Hannah Pearson
By on June 7, 2014 in Recommended
Read time: 2 minutes | No Comments

The thinking drone’s pick of longform: June 7

This week, the top longform the thinking drone stumbled across ranges from a bucket of eels and an eavesdropped conversation in Tokyo to the boredom of a Mars mission taking place at the foot of a Hawaiian volcano.

1. Even astronauts get bored

Planet Boredom – Aeon Magazine – 26 February 2014 – Kate Greene

So what is it, then? Is boredom bad or good? Should we do our best, for the sake of our health and employment, to avoid it? Or has boredom become the psychological equivalent of a glass of red wine, to be enjoyed, guilt-free, only in moderation? Is the moderation of boredom desirable or even possible? How many successive rhetorical questions does it take to bore a reader? No one knows.

2. Being outed – by the documentary outraged by your dangerous situation

Being Gay in Iran – The Stranger – 28 May 2014 – Farhad Dolatizadeh

As afraid as I am, I understand him completely. I am overwhelmed by feelings of relief and love. I am so fortunate to have such a father, but feel so cursed to know that I will eventually be banished from my homeland. I’ll have to leave Iran eventually. No gay is safe in this country. I heard this from my aunt, years ago, and now I’ve heard it from my father. I know his intentions are good.

3. Being a #GIRLBOSS – the edgier Lean In?

Be Bossy: Sophia Amaruso Has Advice for Millennials  and a Bone to Pick with Sheryl Sandberg – NY Mag – 26 May – Molly Young

If Amoruso is hoping to capture some of Sandberg’s book-buying demographic, she’s also warning them to adjust their expectations. When Sandberg published Lean In, most readers already knew the marquee items on her CV: Harvard, Google, Facebook. Amoruso is both lesser known and less accredited, and she twists both liabilities into advantages.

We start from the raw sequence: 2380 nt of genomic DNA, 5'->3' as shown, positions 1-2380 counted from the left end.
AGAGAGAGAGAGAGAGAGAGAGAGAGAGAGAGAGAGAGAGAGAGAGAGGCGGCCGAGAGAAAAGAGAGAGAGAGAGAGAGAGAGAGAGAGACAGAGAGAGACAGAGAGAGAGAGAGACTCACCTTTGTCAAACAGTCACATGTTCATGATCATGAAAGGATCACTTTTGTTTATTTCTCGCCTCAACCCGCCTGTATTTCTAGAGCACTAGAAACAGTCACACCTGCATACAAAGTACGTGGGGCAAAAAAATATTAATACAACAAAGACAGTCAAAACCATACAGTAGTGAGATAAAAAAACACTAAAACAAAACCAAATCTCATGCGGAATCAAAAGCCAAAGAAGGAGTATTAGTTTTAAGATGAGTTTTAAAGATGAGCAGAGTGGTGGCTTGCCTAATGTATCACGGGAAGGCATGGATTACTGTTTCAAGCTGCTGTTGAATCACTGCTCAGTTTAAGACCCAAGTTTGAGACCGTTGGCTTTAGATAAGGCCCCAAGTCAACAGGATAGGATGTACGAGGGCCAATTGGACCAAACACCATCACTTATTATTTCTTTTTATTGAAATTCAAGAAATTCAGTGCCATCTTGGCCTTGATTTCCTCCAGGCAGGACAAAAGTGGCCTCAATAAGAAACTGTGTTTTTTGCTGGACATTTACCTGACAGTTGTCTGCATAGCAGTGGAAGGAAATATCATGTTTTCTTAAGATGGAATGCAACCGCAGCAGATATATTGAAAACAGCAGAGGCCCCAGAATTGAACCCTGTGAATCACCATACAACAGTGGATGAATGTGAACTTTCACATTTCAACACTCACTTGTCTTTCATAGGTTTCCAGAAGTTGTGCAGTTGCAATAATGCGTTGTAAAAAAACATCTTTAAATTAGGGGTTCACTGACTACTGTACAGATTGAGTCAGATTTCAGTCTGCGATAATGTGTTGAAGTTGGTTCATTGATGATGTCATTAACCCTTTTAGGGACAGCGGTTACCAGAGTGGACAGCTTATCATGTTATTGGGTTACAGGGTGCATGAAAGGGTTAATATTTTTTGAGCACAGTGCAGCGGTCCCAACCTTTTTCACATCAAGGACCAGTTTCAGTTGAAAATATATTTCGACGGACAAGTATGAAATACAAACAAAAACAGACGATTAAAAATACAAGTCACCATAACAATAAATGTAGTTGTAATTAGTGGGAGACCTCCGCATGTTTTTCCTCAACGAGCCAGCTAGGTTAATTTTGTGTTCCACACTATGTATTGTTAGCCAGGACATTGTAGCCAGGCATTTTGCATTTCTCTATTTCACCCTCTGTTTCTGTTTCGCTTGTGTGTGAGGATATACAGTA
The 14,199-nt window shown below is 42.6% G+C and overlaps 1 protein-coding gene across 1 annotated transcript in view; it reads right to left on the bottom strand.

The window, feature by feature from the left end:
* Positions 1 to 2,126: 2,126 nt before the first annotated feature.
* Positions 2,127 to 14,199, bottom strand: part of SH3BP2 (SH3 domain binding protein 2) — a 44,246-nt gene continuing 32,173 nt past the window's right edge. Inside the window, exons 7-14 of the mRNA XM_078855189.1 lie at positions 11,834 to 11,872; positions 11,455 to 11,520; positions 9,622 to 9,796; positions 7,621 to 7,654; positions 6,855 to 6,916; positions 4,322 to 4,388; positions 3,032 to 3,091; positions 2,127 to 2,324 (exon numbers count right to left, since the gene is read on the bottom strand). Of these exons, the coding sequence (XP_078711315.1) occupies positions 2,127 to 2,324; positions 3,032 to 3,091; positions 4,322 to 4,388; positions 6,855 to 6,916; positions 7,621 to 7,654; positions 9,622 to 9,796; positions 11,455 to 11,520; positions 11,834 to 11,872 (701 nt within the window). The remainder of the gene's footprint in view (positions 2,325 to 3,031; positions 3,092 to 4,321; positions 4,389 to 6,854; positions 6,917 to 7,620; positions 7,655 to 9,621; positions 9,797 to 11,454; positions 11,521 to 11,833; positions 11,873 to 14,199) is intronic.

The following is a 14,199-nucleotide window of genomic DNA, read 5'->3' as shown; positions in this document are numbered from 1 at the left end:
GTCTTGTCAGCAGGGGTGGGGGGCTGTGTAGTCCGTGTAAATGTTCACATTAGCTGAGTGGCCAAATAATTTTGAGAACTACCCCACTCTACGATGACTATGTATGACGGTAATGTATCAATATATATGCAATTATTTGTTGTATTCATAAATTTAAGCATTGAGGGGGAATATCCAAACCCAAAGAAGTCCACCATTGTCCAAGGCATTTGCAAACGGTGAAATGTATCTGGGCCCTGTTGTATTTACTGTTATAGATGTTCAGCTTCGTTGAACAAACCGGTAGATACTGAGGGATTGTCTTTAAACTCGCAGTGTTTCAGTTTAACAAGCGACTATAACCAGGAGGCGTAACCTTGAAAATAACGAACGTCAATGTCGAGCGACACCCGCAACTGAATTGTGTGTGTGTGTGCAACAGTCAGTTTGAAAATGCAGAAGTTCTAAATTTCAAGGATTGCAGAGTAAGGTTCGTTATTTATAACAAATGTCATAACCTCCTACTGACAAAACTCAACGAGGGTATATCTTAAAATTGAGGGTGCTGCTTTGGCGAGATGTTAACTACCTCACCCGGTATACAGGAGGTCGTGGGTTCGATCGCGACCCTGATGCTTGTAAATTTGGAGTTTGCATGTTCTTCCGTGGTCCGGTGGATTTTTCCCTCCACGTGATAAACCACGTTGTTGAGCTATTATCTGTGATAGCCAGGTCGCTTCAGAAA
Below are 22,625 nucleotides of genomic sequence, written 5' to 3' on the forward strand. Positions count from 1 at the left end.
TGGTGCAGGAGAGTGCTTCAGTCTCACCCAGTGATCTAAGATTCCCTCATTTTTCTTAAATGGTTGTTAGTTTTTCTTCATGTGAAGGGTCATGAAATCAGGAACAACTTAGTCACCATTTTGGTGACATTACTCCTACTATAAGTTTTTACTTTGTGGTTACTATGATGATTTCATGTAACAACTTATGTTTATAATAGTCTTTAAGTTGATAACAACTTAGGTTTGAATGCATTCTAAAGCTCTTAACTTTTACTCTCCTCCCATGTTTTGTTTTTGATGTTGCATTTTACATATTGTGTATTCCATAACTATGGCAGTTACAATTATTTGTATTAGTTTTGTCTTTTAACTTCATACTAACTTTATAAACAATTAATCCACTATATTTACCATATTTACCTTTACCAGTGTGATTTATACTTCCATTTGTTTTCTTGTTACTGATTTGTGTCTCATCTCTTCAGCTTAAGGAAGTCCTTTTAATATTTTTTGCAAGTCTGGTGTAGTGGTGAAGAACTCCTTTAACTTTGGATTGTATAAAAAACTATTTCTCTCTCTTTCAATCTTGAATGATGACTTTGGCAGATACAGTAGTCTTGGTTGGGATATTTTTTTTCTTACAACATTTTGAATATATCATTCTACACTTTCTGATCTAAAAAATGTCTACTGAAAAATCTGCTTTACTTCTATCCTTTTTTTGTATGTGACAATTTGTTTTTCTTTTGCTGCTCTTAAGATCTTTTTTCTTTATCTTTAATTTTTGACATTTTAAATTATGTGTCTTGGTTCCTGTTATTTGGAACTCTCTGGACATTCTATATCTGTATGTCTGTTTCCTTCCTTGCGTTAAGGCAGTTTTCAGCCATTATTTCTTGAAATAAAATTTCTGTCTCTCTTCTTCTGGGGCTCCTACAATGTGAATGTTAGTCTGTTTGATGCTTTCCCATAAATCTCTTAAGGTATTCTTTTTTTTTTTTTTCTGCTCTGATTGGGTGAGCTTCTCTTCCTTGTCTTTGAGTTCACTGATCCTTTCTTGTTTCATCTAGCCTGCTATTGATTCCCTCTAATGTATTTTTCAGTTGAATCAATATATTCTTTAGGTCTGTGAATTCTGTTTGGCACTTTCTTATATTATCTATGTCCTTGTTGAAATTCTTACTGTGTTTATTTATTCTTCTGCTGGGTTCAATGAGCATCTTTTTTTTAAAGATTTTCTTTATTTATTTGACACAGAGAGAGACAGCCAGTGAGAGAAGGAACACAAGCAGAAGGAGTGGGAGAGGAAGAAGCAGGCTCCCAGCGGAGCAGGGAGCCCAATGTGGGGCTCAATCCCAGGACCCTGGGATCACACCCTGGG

4. The stories we create around eavesdropped conversations

Bucket of Eels – Granta Magazine – 3 June 2014 – Mitsuyo Kakuta

I noticed that my heart had started to race, and it hit me what a thrill overhearing an argument is – especially one between a man and a woman. I stepped closer to peek inside. The only person I could see was a man in a dress shirt.

5. Fat is just a descriptor like ‘blonde’ or ‘tall’

Fat and Happy – and Loved – The New Enquiry – 5 June 2014 – Autumn Whitefield-Madrano

Seeing them in succession made me realize that men exist whose type is “fat and pretty.” Those two things together was not something I’d believed in before. It’s not that I’d never seen a pretty, fat woman, it’s that I’d never thought one could be just pretty, not pretty*—the asterisk standing for, “if you weren’t so fat.”

What do you think of the longform above? Have we missed your favourite of the week? Add it in the comments below!